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Do insurance companies ever pay for Cervical Discograms?

I have a long history of neck issues because of severe whiplash injury 38 years ago.  I didn't get my first fusion until nine years ago, so the statute of limitations long ran out against the guy that rear ended me.  I never fully recovered after my second fusion two years ago and now the neurosurgeon that performed my last fusion thinks that I have an additional two level disc failure that is NOT fully explained by recent tests, including an MRI.  He ordered a two level cervical discogram that the insurance company refuses to approve.  They claim that cervical discograms are "experimental".  After it was denied in March, I asked the neurosurgeon and insurance company case manager if I should go ahead and pay it myself, even though I don't have the $3,000 or so money to throw around.  I got a resounding NO from both the neurosurgeon and case manager who both clamed that if I got positive results from a self paid test that showed that I needed surgery, the insurance company promised to fight me on any surgery costs.

The other day, I got notice that the insurance company denied my neurosurgeon's appeal.  I'm still waiting for the official reasons.  I am scheduled to "discuss options" with the neurosurgeon in four weeks.  I rather stuck with this neurosurgeon, since he is the only one that has been willing to take on my case.  Has anyone ever had an insurance company pay for a cervical discogram?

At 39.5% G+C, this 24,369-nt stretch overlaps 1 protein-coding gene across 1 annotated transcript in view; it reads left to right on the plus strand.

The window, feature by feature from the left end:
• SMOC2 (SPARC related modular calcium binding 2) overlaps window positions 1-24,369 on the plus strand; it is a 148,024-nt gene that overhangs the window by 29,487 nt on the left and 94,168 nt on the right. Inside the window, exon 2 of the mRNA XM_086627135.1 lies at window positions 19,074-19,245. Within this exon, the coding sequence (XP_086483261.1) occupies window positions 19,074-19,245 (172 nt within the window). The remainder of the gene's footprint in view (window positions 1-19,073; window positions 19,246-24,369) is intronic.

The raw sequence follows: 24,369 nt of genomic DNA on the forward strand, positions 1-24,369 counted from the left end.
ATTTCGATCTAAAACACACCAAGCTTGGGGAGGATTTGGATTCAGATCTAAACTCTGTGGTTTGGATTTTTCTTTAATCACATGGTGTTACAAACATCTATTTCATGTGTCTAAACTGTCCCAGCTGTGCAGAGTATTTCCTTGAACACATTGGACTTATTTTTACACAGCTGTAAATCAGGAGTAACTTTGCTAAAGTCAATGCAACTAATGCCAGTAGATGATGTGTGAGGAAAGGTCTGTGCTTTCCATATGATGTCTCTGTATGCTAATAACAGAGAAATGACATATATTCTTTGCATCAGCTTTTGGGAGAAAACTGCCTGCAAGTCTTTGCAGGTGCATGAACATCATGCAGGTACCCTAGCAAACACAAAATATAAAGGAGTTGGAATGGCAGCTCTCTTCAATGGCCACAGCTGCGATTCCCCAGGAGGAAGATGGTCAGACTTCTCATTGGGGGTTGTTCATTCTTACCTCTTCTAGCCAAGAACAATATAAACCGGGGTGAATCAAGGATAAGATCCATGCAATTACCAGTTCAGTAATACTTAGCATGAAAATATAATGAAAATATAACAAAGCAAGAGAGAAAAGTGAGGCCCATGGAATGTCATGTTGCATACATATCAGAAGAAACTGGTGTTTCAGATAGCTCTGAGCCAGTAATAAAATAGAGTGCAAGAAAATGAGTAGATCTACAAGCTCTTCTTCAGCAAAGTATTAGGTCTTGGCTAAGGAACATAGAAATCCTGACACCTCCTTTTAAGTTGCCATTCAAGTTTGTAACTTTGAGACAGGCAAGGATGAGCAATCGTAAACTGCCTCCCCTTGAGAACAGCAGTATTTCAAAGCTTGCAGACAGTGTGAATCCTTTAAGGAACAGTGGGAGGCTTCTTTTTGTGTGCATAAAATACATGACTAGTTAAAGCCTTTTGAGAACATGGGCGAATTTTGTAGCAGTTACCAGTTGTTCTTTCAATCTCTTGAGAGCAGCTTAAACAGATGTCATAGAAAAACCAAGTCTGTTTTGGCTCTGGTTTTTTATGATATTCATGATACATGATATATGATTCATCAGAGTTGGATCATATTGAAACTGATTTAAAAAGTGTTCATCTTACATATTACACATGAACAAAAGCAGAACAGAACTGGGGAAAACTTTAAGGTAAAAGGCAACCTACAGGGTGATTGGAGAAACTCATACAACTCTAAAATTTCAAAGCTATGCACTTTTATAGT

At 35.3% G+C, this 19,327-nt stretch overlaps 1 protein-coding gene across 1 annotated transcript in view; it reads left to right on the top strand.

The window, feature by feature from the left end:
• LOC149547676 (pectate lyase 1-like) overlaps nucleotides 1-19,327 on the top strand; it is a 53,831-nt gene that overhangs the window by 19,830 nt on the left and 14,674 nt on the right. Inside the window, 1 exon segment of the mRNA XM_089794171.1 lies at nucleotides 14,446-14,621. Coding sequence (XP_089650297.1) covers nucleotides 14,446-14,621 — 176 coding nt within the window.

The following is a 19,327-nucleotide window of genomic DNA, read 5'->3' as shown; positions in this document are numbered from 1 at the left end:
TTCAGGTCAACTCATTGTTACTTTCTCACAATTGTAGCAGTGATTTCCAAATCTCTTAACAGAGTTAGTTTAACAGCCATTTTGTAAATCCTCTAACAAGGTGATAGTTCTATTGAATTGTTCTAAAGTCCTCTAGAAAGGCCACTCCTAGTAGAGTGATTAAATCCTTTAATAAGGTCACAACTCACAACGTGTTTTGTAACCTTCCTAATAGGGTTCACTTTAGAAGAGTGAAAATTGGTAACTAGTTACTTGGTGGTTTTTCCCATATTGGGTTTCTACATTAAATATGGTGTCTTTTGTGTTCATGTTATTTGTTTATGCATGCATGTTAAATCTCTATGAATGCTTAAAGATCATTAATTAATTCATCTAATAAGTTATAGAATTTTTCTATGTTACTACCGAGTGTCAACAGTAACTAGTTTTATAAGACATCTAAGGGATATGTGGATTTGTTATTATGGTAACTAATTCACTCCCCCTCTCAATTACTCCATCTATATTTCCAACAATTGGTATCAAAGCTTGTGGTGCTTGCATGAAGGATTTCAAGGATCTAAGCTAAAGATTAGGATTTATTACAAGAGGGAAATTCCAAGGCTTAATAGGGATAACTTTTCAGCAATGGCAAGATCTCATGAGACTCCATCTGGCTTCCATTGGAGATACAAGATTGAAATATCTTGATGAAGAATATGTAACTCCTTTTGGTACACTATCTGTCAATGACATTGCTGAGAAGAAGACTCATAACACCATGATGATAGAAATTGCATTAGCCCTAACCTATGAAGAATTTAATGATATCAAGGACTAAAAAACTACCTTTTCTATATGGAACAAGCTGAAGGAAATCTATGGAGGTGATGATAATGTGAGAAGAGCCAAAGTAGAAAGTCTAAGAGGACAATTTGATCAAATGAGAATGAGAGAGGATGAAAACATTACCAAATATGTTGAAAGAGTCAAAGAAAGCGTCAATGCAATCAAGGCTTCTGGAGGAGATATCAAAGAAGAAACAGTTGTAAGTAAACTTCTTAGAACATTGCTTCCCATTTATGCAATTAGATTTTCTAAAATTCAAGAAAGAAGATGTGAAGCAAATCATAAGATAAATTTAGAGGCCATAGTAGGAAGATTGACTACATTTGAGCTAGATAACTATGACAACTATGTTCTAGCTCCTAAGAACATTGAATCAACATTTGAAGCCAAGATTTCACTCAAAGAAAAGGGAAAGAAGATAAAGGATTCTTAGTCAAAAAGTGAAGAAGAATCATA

• nutcase007nnutcase007 United StatesPosts: 947

    I think I got my answer since no one left any updates in my question.  It appears that no one reading postings on Spine-Health has ever had an insurance company pay for a Cervical Discogram.

    Would anyone please post their experience of insurance companies paying for any Discogram?  Thanks...   

  • SavageSavage United StatesPosts: 7,385
    Health insurance companies can have different coverages.
    If you are looking for other insurance co that does cover your procedure, you may need to do comparisons by research on the net.

    Honorary Spine-Health Moderator
    Please read my medical history at: Medical History

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  • nutcase007nnutcase007 United StatesPosts: 947

    I painfully learned after the fact, if one insurance claims a procedure "experimental", more other insurance companies will do the same.  I addition, if Medicare lists a procedure experimental, almost always all insurance companies will do the same. 

  • Another option you may want to check is with your State Insurance Compliance Office.  In my State, you can call and ask about specific laws that may give you recourse to challenge denials.

    I know it's not much, but hopefully this will help a little.

    Several Epidurals, L4-S1 360 ALIF, Numerous Facet Joint Injections, RFA x2
  • nutcase007nnutcase007 United StatesPosts: 947

    Post surgery note (my fusion surgery was January 12, 2018).  After being "left to rot" for two years, my neurosurgeon was able to get me classified as "gross cervical instability", so he was authorized to perform fusion at C4/C5.  This was the last cervical level from C2 to C7 that was not fused.  After surgery, my neurosurgeon informed me that if I would have been allowed to have the Cervical Discogram two years earlier, it would have diagnosed my C4/C5 failure and I could have had surgery two years earlier. 

    I'd be lying if I said I don't have negative emotions about insurance companies.   

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